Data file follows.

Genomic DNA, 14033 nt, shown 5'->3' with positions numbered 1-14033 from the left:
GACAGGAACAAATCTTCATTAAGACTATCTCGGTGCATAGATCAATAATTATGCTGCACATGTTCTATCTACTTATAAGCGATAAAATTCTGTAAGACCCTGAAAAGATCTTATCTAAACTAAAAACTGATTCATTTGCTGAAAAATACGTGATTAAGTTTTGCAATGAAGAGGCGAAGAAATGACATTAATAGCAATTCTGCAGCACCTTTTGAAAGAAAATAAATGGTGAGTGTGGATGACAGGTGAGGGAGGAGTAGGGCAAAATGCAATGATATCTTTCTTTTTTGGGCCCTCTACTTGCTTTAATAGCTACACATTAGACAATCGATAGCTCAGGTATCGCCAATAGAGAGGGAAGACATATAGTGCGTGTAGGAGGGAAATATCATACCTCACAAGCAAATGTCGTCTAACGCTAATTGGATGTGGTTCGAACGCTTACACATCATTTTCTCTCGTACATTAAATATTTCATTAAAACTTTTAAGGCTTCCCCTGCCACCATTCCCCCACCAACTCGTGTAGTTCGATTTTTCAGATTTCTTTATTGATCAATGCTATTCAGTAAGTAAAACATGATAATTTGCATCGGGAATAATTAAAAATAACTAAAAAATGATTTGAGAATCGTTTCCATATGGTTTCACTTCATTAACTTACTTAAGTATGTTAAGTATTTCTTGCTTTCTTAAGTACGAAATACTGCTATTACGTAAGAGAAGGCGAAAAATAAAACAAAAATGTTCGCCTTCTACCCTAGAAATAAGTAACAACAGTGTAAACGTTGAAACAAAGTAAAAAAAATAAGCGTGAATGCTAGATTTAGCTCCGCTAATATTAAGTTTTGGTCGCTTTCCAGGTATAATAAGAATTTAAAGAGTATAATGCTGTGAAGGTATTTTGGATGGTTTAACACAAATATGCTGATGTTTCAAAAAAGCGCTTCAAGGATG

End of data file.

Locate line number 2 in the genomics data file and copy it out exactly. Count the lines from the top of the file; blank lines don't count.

GACAGGAACAAATCTTCATTAAGACTATCTCGGTGCATAGATCAATAATTATGCTGCACATGTTCTATCTACTTATAAGCGATAAAATTCTGTAAGACCCTGAAAAGATCTTATCTAAACTAAAAACTGATTCATTTGCTGAAAAATACGTGATTAAGTTTTGCAATGAAGAGGCGAAGAAATGACATTAATAGCAATTCTGCAGCACCTTTTGAAAGAAAATAAATGGTGAGTGTGGATGACAGGTGAGGGAGGAGTAGGGCAAAATGCAATGATATCTTTCTTTTTTGGGCCCTCTACTTGCTTTAATAGCTACACATTAGACAATCGATAGCTCAGGTATCGCCAATAGAGAGGGAAGACATATAGTGCGTGTAGGAGGGAAATATCATACCTCACAAGCAAATGTCGTCTAACGCTAATTGGATGTGGTTCGAACGCTTACACATCATTTTCTCTCGTACATTAAATATTTCATTAAAACTTTTAAGGCTTCCCCTGCCACCATTCCCCCACCAACTCGTGTAGTTCGATTTTTCAGATTTCTTTATTGATCAATGCTATTCAGTAAGTAAAACATGATAATTTGCATCGGGAATAATTAAAAATAACTAAAAAATGATTTGAGAATCGTTTCCATATGGTTTCACTTCATTAACTTACTTAAGTATGTTAAGTATTTCTTGCTTTCTTAAGTACGAAATACTGCTATTACGTAAGAGAAGGCGAAAAATAAAACAAAAATGTTCGCCTTCTACCCTAGAAATAAGTAACAACAGTGTAAACGTTGAAACAAAGTAAAAAAAATAAGCGTGAATGCTAGATTTAGCTCCGCTAATATTAAGTTTTGGTCGCTTTCCAGGTATAATAAGAATTTAAAGAGTATAATGCTGTGAAGGTATTTTGGATGGTTTAACACAAATATGCTGATGTTTCAAAAAAGCGCTTCAAGGATG